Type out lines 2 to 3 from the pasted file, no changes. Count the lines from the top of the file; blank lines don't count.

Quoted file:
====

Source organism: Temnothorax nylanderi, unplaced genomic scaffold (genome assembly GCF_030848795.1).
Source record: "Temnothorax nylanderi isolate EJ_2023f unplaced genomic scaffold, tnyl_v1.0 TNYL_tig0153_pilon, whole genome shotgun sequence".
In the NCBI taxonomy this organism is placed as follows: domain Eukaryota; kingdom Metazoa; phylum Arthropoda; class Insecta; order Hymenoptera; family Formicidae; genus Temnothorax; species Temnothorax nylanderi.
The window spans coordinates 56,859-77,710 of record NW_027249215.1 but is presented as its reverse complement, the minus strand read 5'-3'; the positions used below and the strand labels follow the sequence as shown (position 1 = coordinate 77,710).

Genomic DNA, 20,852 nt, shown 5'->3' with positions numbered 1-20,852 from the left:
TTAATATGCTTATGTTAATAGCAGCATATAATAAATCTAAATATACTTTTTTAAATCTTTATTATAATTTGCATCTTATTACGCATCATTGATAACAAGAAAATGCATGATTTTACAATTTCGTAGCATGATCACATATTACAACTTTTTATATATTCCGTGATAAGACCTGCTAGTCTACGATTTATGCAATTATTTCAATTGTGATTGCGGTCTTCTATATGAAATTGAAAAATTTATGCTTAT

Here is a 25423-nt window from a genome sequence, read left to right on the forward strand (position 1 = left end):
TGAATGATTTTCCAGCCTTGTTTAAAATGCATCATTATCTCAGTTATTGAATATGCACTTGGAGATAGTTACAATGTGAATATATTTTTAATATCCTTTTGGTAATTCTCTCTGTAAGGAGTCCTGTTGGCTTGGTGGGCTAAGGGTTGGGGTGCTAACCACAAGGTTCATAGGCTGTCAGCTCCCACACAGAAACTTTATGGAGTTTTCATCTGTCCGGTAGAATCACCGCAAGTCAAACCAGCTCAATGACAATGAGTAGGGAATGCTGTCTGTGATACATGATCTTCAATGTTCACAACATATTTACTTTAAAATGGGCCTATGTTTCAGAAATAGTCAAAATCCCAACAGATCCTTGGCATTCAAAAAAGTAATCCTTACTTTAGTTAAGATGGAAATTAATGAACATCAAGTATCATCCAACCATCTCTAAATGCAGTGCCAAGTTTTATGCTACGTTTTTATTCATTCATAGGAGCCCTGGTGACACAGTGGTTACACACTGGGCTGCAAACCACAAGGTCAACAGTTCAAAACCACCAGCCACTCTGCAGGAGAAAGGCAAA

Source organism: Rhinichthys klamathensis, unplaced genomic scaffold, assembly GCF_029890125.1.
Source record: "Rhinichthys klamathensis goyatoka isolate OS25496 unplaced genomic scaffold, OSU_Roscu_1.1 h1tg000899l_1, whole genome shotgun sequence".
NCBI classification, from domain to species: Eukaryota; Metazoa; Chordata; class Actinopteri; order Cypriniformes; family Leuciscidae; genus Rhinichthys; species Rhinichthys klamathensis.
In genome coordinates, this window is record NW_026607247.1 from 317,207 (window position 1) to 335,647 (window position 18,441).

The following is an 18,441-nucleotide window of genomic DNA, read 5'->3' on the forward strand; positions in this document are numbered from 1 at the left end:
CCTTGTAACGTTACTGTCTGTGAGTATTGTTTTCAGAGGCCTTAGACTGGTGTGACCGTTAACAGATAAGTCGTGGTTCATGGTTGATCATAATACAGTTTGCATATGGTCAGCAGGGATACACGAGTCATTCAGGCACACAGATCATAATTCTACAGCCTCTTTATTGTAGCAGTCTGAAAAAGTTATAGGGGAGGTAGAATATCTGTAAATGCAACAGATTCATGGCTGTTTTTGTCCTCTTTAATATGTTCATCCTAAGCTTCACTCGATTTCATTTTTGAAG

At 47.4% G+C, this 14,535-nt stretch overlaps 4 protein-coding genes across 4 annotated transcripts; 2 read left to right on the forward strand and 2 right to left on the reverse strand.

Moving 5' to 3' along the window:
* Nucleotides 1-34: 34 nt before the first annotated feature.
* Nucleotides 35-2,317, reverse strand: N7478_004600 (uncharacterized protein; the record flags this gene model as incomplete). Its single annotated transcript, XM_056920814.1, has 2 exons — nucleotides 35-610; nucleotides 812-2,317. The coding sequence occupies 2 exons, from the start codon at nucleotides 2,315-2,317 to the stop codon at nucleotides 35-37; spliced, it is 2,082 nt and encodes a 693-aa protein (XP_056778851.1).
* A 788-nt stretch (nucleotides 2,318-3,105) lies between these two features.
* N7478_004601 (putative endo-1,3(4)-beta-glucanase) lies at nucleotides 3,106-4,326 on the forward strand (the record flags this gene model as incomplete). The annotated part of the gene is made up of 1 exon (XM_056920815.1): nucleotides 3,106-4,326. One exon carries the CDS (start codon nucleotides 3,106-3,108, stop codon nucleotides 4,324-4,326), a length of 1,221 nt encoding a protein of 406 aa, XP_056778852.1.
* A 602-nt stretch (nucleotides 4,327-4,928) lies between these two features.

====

Source record: "Temnothorax nylanderi isolate EJ_2023f unplaced genomic scaffold, tnyl_v1.0 TNYL_tig0153_pilon, whole genome shotgun sequence".
In the NCBI taxonomy this organism is placed as follows: domain Eukaryota; kingdom Metazoa; phylum Arthropoda; class Insecta; order Hymenoptera; family Formicidae; genus Temnothorax; species Temnothorax nylanderi.